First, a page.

Add this to say, £15 for a K mount or Spotmatic film body, or the £50 I recently paid for the little Samsung GX-1S (a rebadged Pentax *ist DS2 I understand), and it’s a very affordable set up for such world class and luxurious kit.

The cheapest Takumar is usually the 135/3.5 (non preset) or the 55/2.

The latter being a 55/1.8 with slightly hindered maximum aperture, but otherwise identical, and therefore equally stunning in use and final image.

One of these with a Spotmatic or older SV or S2/H2 can usually be had for under £50, sometimes way under.

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Pentax ME Super, Asahi SMC Takumar 55mm f/2 lens, TudorColor XLX200 film

In the last five years, having gone through at least a couple of lenses a month, the clear frontrunners have been the Asahi Takumars.

Everyone should have at least one – but beware, once you do have one, it might make you seriously reconsider all the other lenses you have!

Do you have any Takumars? Which one(s), and what are your impressions? 

Please let us know in the comments below.

Thanks for reading. Please share this post with others you feel will enjoy it too.

Film Photography On A Shoestring

There are still many myths around how much it costs to get set up with film photography.

I want to shoot a few more down.

A while back I wrote about how to start start film photography for £27. Based on at least two of the three rolls of film I’ve just got back from the lab, this amount is hugely generous.

Let’s just look at one set up, a 35mm SLR.

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Canon EOS 500, Helios 44-2 58mm f/2 M42 lens, AgfaPhoto Vista Plus 200 film as b/w

The caption above kind of gives away the kit I used, but to elucidate further –

Camera – Canon EOS 500

These are abundant on the auction site online and often in charity shops too. Though I also have a more sophisticated EOS 300v which cost a heady £15, the 500 does everything I need and more. It’s great if you’re coming from a DSLR as it looks and feels similar – like a baby DSLR with no LCD screen on the back, simpler controls and that only weighs 350g. It cost me 99p plus a couple of pounds postage.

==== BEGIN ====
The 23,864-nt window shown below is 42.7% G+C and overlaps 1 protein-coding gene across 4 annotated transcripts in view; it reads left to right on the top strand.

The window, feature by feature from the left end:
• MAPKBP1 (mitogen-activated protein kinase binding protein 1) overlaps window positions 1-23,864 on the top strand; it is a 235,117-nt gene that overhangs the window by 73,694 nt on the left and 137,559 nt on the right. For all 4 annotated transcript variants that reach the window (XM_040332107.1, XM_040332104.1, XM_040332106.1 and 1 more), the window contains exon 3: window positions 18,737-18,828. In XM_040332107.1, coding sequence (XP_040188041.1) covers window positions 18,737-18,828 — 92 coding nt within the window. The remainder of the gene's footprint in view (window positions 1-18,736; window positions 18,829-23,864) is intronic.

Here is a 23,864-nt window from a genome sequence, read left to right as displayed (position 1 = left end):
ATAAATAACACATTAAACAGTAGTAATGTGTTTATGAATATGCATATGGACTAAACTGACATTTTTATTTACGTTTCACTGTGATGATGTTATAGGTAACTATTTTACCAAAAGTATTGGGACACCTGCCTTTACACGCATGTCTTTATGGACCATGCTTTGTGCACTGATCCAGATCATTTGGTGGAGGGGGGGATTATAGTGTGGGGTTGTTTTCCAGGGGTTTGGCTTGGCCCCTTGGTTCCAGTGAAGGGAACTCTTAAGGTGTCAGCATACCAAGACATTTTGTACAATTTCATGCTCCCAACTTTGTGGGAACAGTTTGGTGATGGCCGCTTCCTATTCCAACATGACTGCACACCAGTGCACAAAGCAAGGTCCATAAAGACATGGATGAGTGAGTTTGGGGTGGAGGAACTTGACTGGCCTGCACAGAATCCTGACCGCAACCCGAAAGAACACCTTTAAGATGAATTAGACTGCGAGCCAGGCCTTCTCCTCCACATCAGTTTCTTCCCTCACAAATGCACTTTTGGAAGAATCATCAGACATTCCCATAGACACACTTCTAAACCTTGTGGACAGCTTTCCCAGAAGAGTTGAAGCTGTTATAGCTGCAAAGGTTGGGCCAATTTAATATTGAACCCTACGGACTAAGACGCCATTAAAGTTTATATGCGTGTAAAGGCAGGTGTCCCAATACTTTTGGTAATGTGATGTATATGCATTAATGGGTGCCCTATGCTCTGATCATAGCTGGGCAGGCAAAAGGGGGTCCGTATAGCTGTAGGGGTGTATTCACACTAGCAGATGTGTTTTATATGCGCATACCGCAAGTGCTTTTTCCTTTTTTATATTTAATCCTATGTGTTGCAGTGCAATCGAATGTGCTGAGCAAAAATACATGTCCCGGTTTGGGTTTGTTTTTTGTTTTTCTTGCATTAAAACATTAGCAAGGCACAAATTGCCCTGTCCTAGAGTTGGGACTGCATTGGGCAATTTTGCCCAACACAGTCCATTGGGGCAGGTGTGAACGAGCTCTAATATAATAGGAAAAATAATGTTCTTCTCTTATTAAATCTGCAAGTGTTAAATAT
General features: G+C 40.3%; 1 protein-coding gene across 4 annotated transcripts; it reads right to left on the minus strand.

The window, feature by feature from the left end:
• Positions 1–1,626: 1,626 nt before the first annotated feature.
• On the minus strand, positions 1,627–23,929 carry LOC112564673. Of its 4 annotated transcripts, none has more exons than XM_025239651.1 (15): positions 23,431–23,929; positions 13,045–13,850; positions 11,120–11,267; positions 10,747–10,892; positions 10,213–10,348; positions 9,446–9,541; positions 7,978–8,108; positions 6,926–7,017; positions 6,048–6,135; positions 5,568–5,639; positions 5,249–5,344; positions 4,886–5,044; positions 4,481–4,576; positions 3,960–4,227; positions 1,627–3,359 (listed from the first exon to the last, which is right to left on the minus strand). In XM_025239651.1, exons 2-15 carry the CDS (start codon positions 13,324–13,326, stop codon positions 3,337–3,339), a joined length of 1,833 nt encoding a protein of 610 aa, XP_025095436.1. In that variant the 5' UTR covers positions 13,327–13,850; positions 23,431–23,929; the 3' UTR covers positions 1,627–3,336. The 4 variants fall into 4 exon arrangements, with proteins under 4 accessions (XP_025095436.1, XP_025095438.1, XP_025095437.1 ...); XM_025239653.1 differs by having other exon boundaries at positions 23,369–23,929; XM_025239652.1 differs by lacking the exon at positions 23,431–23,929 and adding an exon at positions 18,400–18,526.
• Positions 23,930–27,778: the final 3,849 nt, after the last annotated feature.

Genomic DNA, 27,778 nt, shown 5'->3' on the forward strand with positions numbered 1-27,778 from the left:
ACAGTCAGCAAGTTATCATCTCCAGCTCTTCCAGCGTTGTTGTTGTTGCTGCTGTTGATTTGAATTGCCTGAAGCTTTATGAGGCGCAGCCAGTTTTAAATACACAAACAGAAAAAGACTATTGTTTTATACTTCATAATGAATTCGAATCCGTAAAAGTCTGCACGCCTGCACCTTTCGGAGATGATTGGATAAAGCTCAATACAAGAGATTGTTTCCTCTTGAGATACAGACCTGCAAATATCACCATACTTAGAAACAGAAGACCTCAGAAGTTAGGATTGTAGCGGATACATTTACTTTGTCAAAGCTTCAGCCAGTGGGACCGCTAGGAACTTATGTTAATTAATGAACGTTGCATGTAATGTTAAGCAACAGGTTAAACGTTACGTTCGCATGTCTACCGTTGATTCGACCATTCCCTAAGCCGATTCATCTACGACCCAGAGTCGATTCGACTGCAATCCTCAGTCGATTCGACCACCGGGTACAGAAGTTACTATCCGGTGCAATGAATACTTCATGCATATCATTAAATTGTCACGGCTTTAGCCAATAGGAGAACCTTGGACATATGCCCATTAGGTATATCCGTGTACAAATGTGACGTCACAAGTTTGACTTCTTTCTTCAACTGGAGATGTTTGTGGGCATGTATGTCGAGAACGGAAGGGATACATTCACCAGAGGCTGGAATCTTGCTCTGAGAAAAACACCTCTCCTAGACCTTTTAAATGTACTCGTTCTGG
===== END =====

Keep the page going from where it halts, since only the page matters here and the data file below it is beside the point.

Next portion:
Lens – Helios 44-2 58mm f/2 M42 Mount

I bought this from a jumble bin at a camera show. It’s battered, bruised, has lots of dust and a couple of bubbles inside. Plus a dent in the filter rim where it was rapidly encouraged to the floor from a table by a three year old. But it keeps on ticking. The dealer wanted £10, I got it for £7. Try these other three underdogs for equally affordable alternatives.

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Canon EOS 500, Helios 44-2 58mm f/2 M42 lens, AgfaPhoto Vista Plus 200 film as b/w

Film – AgfaPhoto Vista Plus 200

This rebranded Fuji C200 film is £1 a roll in Poundland. It’s very versatile and I’ve used it extensively to shoot colour, DIY redscale and black and white. Though there are other emulsions I like, this is my Olympian Decathlete film – a fantastic all round champion.